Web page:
Ellard Roush writes:
> If we make the code sleep long enough for Solaris routing to
> complete initialization, then after a failed attempt
> to connect, then retries work whenever the route becomes
> available. The problem is that Solaris routing goes into
> an error state when we attempt to connect before it is ready.

OK, it sounds like we're talking at cross-purposes here.

I haven't seen such a problem myself (it sounds like an application
bug to me -- at a wild guess, possibly not handling dynamic interfaces
correctly; see below).  File a bug on solaris/kernel/tcp-ip.

The TCP/IP stack itself is responsible for taking user data and
matching it against kernel "routes" (actually, they're forwarding
entries).  The user space routing daemons (the things controlled by
SMF) neither know nor _care_ what the kernel is doing with user data
packets, so dependencies on them won't help anything.

Even if some sort of "error state" is possible in the kernel (again, I
haven't seen such a thing, at least not described in those terms), I
don't see how routing daemons are involved here or how anything iSCSI
can do would affect them.

> We are not asking for indication as to when a route is present.
> We want to know when we can attempt to establish a connection
> without Solaris routing going into an error state that
> causes all subsequent attempts to connect to fail.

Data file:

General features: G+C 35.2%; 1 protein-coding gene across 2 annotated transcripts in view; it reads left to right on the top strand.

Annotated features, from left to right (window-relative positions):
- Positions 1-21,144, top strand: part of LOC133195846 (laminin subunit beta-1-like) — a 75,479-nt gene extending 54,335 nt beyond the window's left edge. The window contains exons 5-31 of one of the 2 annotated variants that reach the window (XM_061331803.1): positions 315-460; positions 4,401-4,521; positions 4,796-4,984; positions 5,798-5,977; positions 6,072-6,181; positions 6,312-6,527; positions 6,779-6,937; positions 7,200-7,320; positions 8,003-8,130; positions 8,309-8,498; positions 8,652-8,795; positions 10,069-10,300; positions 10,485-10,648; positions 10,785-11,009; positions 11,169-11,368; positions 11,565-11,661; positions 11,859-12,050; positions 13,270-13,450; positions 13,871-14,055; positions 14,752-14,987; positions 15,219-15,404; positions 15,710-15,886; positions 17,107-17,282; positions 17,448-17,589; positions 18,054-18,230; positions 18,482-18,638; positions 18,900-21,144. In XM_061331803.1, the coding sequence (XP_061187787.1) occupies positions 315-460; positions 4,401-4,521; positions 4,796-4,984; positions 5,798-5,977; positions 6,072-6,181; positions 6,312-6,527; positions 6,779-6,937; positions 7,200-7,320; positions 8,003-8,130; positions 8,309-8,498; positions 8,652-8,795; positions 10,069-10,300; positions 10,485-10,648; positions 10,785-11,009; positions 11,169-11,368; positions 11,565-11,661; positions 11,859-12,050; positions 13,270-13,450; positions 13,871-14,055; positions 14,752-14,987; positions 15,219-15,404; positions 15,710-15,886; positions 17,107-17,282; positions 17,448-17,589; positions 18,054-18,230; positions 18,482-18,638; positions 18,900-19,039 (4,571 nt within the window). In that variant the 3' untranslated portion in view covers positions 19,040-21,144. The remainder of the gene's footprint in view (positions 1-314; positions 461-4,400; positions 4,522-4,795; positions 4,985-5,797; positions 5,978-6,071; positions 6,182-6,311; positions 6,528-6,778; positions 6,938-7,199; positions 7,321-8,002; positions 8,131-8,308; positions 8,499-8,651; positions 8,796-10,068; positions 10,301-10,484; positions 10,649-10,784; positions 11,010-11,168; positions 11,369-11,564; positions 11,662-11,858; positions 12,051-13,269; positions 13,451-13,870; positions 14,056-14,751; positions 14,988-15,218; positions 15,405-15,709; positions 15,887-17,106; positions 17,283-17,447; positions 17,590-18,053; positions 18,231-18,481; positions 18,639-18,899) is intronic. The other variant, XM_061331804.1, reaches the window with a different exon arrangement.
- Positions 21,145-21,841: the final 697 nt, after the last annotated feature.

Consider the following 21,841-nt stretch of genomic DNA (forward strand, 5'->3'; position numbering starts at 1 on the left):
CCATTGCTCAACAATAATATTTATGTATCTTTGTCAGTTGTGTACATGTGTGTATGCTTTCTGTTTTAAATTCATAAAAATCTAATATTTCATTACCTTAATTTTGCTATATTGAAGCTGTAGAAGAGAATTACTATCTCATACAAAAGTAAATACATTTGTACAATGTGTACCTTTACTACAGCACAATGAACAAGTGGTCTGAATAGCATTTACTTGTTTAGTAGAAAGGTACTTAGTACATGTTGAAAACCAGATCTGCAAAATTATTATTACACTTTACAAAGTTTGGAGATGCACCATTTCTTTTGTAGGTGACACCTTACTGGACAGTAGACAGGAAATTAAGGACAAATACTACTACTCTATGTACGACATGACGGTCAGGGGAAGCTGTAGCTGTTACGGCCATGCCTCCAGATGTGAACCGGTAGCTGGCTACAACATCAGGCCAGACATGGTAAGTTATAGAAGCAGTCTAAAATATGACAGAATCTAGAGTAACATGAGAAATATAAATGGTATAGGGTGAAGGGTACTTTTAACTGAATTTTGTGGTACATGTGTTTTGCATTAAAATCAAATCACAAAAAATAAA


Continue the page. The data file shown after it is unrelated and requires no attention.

That point in time is as soon as your application can start.  It need
not have any dependencies at all.

If you prefer, you may depend on this service so that at least lo0 is
plumbed up when you start:


Most networking applications don't even need that, though.

> We have found another recovery method for this problem.
> We do not just retry the connection.
> We destroy all network data structures (socket)
> This clears the bad state. retries then eventually succeed.

It sounds to me like you're not dealing with dynamic interfaces

If you don't explicitly bind a preferred address to use (most
applications do not), then the kernel will choose an address for you.
With UDP, this happens on a packet-by-packet basis.  With TCP, though,
it happens once as the connect() request is started.

When the kernel does this, it picks the best-matching kernel
forwarding entry (at that moment in time) for the supplied destination
IP address (UDP sendto() or TCP connect()), and then selects a source
address based on the output interface that this entry points to.

Other interfaces may come and go over time, other routes may be
learned or forgotten, but we _never_ go back and rewire that TCP
source address.  It perhaps doesn't sound like the best possible
answer, but that's how BSD sockets have worked for many decades, and
it's expected behavior.

If connect() fails or if you need to give up for some reason, there's
no way to unbind.  The proper procedure is to close the socket, and
build a new one.

I think you're barking up the wrong tree by attempting to establish
some sort of dependency on routing.

James Carlson, Solaris Networking              <[EMAIL PROTECTED]>
Sun Microsystems / 35 Network Drive        71.232W   Vox +1 781 442 2084
MS UBUR02-212 / Burlington MA 01803-2757   42.496N   Fax +1 781 442 1677
zones-discuss mailing list

Reply via email to